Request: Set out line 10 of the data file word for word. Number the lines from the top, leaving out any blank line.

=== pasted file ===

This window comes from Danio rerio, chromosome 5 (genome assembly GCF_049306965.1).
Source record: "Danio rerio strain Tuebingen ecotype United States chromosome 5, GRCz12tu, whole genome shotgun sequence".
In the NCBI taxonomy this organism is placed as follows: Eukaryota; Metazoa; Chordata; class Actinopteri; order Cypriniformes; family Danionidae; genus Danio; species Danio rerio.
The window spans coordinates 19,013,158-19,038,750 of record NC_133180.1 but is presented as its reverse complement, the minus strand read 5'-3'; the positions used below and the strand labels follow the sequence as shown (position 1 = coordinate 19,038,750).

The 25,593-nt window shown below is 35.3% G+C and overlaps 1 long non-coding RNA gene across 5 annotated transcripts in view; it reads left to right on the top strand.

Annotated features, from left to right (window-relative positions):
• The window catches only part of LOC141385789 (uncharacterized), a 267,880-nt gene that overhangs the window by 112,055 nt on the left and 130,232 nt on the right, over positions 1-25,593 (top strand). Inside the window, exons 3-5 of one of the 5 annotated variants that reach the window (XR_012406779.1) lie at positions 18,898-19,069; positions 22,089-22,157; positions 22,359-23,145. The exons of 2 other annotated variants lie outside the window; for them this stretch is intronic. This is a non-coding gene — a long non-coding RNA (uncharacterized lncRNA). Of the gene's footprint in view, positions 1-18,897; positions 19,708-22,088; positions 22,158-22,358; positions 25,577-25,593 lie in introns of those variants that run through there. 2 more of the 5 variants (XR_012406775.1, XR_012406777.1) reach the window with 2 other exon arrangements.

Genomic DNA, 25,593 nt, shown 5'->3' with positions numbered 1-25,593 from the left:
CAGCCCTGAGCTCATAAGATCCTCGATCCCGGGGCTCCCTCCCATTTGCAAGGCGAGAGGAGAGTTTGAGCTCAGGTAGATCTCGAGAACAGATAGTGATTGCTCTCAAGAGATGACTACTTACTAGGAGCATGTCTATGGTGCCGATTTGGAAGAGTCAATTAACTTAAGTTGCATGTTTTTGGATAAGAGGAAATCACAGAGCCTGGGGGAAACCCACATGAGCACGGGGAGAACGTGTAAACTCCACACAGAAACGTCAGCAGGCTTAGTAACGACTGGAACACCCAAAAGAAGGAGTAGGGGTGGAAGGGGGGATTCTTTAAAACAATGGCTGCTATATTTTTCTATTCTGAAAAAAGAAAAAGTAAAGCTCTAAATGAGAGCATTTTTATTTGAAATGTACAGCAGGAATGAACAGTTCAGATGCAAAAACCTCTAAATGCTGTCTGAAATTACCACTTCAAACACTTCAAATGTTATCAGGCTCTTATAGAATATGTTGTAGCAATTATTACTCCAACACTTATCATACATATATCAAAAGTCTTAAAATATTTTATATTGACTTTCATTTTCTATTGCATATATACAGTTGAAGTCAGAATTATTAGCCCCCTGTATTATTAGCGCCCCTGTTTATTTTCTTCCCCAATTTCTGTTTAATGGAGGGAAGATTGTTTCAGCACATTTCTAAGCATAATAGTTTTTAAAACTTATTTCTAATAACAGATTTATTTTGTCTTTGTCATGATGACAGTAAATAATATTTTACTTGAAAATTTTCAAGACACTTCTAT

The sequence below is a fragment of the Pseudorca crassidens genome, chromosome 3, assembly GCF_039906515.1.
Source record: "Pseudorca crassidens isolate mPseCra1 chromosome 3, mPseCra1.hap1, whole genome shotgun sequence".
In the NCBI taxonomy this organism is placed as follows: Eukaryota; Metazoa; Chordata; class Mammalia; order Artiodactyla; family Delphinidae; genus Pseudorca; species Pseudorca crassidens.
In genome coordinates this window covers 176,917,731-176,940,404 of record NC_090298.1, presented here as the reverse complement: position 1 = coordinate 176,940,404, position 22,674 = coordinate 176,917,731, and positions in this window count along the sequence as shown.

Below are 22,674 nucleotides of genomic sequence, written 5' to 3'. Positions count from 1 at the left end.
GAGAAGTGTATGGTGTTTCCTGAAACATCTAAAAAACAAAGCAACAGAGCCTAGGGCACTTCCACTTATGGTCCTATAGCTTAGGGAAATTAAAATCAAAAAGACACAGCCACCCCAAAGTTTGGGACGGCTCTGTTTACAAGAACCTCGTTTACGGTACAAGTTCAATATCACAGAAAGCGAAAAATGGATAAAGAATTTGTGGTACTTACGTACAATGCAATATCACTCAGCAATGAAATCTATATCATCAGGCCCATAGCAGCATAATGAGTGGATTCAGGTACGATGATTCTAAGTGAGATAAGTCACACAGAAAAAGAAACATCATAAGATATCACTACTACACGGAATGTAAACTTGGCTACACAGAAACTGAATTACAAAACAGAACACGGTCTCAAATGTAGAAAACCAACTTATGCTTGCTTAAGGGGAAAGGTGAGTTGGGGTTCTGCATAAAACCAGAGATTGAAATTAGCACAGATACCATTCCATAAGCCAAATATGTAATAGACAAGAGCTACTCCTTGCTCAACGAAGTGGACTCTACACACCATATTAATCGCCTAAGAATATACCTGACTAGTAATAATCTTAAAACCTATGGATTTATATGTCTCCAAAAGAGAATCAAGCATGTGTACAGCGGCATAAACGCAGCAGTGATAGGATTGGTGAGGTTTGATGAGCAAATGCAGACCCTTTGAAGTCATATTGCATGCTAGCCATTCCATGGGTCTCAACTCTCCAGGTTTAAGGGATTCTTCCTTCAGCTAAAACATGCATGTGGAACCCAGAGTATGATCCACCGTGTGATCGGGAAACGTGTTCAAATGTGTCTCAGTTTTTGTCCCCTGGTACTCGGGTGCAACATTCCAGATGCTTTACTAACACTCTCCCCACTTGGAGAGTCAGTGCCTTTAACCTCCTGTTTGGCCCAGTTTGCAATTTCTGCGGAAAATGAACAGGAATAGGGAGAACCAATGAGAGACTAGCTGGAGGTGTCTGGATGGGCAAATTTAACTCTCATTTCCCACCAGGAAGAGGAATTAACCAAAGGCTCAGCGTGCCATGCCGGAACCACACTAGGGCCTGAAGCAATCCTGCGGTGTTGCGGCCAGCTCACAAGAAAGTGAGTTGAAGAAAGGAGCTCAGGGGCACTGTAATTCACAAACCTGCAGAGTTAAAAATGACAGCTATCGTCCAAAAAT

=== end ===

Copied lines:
The sequence below is a fragment of the Pseudorca crassidens genome, chromosome 3, assembly GCF_039906515.1.